Device Shutdown and User-Space Events

This section documents what happens when a pci slot is unconfigured, focusing on how the device driver gets shut down, and on how the events get delivered to user-space scripts.

Following is an example sequence of events that cause a device driver close function to be called during the first phase of an EEH reset. The following sequence is an example of the pcnet32 device driver:

rpa_php_unconfig_pci_adapter (struct slot *)  // in rpaphp_pci.c
{
  calls
  pci_remove_bus_device (struct pci_dev *) // in /drivers/pci/remove.c
  {
    calls
    pci_destroy_dev (struct pci_dev *)
    {
      calls
      device_unregister (&dev->dev) // in /drivers/base/core.c
      {
        calls
        device_del (struct device *)
        {
          calls
          bus_remove_device() // in /drivers/base/bus.c
          {
            calls
            device_release_driver()
            {
              calls
              struct device_driver->remove() which is just
              pci_device_remove()  // in /drivers/pci/pci_driver.c
              {
                calls
                struct pci_driver->remove() which is just
                pcnet32_remove_one() // in /drivers/net/pcnet32.c
                {
                  calls
                  unregister_netdev() // in /net/core/dev.c
                  {
                    calls
                    dev_close()  // in /net/core/dev.c
                    {
                       calls dev->stop();
                       which is just pcnet32_close() // in pcnet32.c
                       {
                         which does what you wanted
                         to stop the device
                       }
                    }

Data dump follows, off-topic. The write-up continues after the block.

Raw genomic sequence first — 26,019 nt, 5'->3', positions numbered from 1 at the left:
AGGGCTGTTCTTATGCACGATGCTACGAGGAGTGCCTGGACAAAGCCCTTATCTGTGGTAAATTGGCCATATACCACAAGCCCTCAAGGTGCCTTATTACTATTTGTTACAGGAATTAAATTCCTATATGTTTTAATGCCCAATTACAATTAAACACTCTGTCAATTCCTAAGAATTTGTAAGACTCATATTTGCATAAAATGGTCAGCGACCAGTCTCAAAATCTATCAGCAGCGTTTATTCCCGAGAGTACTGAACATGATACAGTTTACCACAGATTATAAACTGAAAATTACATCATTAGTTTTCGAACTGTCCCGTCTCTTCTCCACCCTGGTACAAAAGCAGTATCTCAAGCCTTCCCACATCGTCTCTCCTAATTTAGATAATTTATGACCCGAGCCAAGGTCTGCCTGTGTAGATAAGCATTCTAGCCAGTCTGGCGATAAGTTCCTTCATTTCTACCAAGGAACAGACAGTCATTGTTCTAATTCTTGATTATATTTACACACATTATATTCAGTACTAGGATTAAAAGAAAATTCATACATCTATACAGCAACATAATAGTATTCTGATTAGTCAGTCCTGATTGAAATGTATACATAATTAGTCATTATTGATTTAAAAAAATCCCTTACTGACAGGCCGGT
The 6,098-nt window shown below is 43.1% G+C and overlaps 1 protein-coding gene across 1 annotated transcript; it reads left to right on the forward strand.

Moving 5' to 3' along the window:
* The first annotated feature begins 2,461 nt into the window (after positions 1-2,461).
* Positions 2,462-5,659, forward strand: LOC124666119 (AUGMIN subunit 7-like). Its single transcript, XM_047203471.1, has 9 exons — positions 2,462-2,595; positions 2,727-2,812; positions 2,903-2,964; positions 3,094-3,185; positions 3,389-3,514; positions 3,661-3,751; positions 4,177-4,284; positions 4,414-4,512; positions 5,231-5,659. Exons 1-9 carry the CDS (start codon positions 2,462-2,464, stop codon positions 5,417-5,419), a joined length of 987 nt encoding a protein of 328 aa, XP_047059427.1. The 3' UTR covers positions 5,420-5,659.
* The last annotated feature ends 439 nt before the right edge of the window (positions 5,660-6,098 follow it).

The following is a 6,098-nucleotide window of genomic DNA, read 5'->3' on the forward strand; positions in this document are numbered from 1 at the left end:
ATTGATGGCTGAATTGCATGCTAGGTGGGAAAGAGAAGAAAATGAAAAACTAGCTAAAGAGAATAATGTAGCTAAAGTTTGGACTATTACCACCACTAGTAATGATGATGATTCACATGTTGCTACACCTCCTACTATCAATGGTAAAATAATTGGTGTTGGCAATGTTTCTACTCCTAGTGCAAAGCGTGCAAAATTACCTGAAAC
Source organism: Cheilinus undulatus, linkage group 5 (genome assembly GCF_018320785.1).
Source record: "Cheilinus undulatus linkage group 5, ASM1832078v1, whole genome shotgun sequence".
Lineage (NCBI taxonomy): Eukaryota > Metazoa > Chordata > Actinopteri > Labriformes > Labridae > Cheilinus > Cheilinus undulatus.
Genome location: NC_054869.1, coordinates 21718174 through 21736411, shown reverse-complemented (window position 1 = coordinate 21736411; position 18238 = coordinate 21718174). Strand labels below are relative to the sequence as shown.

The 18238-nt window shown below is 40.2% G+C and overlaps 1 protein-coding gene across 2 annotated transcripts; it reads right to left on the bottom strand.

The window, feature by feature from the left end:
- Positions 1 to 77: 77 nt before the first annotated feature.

}
               which
               frees pcnet32 device driver memory
            }
 }}}}}}

in drivers/pci/pci_driver.c, struct device_driver->remove() is just pci_device_remove() which calls struct pci_driver->remove() which is pcnet32_remove_one() which calls unregister_netdev() (in net/core/dev.c) which calls dev_close() (in net/core/dev.c) which calls dev->stop() which is pcnet32_close() which then does the appropriate shutdown.

Following is the analogous stack trace for events sent to user-space when the pci device is unconfigured:

rpa_php_unconfig_pci_adapter() {             // in rpaphp_pci.c
  calls
  pci_remove_bus_device (struct pci_dev *) { // in /drivers/pci/remove.c
    calls
    pci_destroy_dev (struct pci_dev *) {
      calls
      device_unregister (&dev->dev) {        // in /drivers/base/core.c
        calls
        device_del(struct device * dev) {    // in /drivers/base/core.c
          calls
          kobject_del() {                    //in /libs/kobject.c
            calls
            kobject_uevent() {               // in /libs/kobject.c
              calls
              kset_uevent() {                // in /lib/kobject.c